x Abu Dhabi, UAEWednesday 26 July 2017

Currency crisis is a self-inflicted injury for Iran

Iran need only look to North Korea to see what becomes of a hermit nation that chooses its nuclear programme over its people's welfare.

Iran's economy has been squeezed by various sanctions for over three decades. But this week, western measures designed to pressure the country over its nuclear programme bit hard as the currency went into free fall. Tehran, predictably, bit back.

"Enemies", said President Mahmoud Ahmadinejad, are behind the collapse of the rial, which has lost nearly a third of its value against the dollar. The economic malaise is the work of "individuals and ringleaders", he added. "Security institutions must act."

Mr Ahmadinejad's bluster aside, he is partially correct. The pain felt in Iran's economy - including inflation that is hitting ordinary Iranians - is being orchestrated by outside powers. Unless Iran drops the obfuscation regarding its nuclear programme (which only Tehran seems to believe is purely peaceful), there is little sign the United States and its allies will ease sanctions.

But what Mr Ahmadinejad says is of progressively little consequence. Even before he was a lame duck president - this is his last year in office - nuclear policy was set by Ayatollah Ali Khamenei and other ruling clerics. Negotiations have consistently failed, so the departure of an antagonistic president will probably solve little. As the International Atomic Energy Agency reported last week, Tehran still bars access to Parchin, where Iranian scientists are suspected of working on nuclear weapons.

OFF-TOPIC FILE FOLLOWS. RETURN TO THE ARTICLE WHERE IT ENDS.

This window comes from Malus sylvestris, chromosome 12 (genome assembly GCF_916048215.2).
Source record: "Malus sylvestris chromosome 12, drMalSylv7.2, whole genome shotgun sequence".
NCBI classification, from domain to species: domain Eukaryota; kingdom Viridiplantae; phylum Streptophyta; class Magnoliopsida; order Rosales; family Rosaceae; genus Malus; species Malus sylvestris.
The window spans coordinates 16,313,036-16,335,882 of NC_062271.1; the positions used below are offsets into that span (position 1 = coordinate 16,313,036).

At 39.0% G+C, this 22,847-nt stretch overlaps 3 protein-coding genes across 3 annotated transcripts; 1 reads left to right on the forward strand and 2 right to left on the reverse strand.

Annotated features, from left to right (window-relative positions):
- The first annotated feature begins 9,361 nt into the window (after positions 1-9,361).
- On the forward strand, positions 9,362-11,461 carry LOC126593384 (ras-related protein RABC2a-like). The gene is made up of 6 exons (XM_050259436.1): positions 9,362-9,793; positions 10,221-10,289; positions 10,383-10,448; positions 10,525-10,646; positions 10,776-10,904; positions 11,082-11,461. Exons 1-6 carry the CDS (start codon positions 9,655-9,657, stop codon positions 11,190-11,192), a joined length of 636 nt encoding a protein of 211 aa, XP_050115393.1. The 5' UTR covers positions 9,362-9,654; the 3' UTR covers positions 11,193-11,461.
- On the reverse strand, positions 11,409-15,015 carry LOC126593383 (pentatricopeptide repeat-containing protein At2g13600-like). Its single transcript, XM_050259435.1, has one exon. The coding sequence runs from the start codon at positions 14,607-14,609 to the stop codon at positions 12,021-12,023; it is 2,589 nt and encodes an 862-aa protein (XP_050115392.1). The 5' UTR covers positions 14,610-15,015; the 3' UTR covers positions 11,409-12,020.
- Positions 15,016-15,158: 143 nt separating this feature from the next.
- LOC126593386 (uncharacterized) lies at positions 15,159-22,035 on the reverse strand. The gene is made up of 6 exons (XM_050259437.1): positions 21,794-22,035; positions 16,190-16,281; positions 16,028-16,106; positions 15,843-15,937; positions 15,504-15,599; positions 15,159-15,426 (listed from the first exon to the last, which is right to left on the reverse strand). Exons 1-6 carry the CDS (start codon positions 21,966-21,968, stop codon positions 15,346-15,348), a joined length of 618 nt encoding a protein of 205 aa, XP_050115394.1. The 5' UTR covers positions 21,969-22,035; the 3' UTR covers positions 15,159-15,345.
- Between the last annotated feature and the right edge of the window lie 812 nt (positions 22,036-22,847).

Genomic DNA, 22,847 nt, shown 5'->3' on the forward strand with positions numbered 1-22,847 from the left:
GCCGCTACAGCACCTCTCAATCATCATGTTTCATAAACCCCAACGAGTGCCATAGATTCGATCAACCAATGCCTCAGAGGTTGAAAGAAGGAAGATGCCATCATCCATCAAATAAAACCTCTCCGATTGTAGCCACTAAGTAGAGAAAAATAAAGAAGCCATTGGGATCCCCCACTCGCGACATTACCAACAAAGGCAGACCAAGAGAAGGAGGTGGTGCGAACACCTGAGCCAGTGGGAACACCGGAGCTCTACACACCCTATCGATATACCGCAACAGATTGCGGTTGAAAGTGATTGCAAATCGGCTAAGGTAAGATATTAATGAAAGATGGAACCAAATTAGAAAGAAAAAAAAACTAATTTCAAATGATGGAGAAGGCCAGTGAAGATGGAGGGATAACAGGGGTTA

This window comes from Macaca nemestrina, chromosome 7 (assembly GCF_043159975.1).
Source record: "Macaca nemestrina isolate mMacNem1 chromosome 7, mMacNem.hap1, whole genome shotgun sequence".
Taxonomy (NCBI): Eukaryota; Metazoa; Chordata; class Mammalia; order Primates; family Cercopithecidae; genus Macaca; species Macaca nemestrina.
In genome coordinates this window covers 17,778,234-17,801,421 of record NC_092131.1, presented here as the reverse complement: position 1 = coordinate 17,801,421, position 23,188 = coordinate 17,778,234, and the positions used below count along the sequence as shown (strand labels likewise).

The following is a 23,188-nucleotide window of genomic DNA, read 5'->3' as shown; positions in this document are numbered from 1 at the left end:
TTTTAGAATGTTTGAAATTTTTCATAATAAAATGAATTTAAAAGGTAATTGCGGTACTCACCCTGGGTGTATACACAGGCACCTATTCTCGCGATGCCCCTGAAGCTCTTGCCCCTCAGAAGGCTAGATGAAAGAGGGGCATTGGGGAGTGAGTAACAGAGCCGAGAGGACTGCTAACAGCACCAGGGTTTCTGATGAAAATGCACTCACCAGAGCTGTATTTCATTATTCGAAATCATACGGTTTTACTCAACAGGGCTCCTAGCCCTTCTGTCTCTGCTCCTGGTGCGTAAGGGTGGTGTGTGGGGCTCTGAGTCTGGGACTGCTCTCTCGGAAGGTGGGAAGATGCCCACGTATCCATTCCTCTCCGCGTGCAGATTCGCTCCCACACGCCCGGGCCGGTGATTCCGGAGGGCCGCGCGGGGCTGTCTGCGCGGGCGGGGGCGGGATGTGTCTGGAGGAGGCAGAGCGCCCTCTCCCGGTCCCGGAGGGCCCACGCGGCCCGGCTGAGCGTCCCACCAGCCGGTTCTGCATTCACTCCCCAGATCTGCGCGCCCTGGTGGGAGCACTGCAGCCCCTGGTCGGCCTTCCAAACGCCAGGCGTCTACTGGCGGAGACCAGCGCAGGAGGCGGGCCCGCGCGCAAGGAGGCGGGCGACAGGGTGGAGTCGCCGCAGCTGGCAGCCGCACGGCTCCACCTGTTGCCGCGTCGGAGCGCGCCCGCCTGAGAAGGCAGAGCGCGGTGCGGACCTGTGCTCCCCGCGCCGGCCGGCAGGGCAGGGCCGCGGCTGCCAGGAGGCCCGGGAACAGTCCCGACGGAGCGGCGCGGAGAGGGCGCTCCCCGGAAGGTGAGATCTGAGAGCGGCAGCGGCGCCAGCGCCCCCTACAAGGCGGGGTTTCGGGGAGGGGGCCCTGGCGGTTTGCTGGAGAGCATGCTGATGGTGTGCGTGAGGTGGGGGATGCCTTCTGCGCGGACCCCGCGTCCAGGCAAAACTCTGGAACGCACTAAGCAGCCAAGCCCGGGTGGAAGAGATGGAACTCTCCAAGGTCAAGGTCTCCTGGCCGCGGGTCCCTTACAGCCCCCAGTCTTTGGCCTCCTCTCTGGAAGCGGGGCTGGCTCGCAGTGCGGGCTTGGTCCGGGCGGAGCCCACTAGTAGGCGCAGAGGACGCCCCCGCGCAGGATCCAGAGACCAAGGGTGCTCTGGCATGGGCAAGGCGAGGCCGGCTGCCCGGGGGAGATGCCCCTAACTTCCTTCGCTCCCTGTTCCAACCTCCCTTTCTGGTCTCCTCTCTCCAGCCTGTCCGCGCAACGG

The nuclear programme may be the proximate cause of sanctions, but Tehran is playing a dangerous game across the board. Its military role in Syria is another gamble to maintain influence in the region, but it further raises the stakes in already contentious relations with its neighbours.

There have been glimmers of hope for renewed talks recently. In New York on Monday, Iran's foreign minister, Ali Akbar Salehi, denied that Iran had "chosen to go nuclear, in the sense of weaponisation" because doing so "would attract more threat". No rational country, he said, would challenge the US on this issue. It may be true that Tehran has not decided to build a nuclear weapon, but the evidence is overwhelming that it seeks "break out" capability, which would allow it to quickly build a weapon if it chose.

All the more reason to reopen channels of negotiation. Reports that Israel will endorse another round of sanctions, rather than pursue immediate military action, gives a window of opportunity for meaningful talks.

The alternative is self-inflicted isolation. Iran need only look to North Korea to see what becomes of a hermit nation that chooses its nuclear programme over its people's welfare.